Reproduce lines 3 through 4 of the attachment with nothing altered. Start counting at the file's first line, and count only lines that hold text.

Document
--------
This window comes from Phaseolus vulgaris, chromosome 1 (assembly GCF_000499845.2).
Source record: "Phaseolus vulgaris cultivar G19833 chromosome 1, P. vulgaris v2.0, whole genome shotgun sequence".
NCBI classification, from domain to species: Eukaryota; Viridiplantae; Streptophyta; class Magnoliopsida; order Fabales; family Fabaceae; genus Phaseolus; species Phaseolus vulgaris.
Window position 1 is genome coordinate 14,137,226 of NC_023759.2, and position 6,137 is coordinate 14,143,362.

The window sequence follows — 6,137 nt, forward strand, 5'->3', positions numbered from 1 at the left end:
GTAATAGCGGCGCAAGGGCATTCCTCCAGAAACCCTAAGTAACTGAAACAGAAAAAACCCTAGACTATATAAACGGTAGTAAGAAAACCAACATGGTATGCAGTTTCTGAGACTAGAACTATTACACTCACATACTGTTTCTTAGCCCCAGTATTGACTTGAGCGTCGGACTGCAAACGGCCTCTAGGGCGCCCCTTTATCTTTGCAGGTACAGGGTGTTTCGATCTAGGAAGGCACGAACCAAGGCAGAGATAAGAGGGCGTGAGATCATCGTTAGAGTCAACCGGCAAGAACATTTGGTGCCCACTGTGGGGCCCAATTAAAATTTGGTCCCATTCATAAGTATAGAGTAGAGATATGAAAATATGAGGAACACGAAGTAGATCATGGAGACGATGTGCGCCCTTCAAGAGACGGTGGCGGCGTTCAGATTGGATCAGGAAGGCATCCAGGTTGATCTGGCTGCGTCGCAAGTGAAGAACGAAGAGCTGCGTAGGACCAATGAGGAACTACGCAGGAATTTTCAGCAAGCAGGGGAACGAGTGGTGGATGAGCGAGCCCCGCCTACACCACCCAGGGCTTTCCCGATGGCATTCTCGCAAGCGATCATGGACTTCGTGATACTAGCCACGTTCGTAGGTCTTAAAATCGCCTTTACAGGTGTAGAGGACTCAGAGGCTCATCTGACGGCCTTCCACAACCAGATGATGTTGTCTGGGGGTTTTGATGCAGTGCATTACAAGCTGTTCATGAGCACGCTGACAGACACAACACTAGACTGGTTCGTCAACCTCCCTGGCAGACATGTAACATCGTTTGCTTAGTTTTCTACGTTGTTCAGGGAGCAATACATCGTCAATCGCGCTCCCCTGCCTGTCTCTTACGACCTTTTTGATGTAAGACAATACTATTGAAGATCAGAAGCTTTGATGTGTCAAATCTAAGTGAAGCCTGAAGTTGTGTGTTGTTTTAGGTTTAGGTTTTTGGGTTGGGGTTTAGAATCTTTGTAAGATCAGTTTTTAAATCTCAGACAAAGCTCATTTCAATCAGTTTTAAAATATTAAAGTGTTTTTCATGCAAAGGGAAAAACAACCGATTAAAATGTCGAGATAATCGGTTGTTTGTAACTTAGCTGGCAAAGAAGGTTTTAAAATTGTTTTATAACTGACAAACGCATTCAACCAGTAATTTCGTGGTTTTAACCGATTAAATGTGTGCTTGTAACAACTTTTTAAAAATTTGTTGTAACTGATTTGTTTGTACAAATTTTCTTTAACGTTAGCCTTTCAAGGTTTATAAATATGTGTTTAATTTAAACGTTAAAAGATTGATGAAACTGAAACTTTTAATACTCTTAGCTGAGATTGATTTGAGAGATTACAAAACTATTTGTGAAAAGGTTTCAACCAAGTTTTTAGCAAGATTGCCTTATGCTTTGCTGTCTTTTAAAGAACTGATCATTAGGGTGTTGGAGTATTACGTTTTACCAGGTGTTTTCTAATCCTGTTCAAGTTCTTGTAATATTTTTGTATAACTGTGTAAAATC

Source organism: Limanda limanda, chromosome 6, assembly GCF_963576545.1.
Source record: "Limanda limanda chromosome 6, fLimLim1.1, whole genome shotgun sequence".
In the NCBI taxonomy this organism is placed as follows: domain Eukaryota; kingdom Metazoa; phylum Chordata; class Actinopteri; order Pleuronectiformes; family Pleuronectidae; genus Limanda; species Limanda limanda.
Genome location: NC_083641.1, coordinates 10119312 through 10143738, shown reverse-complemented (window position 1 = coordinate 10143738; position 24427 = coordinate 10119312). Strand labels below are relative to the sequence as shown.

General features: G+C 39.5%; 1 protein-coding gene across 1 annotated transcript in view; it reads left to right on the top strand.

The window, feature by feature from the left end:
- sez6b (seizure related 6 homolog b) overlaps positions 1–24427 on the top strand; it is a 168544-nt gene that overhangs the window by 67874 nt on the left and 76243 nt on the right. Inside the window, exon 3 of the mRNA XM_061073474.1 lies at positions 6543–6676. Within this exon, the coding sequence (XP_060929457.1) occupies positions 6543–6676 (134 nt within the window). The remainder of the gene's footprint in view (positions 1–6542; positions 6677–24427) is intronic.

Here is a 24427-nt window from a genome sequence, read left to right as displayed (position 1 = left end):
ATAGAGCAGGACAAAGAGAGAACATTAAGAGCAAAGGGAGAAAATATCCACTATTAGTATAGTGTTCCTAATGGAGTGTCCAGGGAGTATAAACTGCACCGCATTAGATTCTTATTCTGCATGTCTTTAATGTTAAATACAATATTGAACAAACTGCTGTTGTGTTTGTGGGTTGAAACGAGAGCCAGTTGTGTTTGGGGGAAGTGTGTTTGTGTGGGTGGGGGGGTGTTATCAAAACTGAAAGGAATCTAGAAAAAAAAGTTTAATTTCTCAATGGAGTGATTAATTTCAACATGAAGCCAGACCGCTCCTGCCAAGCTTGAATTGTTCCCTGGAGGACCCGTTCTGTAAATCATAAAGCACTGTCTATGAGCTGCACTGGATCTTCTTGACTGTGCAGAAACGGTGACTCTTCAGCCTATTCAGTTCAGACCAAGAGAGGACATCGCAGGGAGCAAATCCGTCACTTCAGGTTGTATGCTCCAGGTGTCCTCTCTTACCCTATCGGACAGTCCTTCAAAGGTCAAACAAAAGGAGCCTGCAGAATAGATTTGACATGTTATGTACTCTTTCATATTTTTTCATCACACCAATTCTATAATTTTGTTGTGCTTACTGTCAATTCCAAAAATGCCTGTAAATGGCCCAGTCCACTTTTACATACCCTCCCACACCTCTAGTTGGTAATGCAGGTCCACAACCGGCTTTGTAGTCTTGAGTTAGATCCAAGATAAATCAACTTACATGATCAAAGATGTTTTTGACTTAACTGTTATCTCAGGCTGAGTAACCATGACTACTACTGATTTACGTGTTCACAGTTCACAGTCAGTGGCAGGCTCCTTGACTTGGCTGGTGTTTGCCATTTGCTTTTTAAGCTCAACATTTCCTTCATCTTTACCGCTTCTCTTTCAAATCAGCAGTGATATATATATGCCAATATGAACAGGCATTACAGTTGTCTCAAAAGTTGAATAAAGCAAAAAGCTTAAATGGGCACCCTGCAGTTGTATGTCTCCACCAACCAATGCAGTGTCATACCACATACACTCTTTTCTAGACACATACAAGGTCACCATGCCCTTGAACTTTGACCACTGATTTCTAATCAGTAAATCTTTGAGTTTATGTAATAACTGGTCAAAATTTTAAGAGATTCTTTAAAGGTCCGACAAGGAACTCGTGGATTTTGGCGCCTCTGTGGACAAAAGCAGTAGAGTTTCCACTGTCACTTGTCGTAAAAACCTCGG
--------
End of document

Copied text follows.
NCBI classification, from domain to species: Eukaryota; Viridiplantae; Streptophyta; class Magnoliopsida; order Fabales; family Fabaceae; genus Phaseolus; species Phaseolus vulgaris.
Window position 1 is genome coordinate 14,137,226 of NC_023759.2, and position 6,137 is coordinate 14,143,362.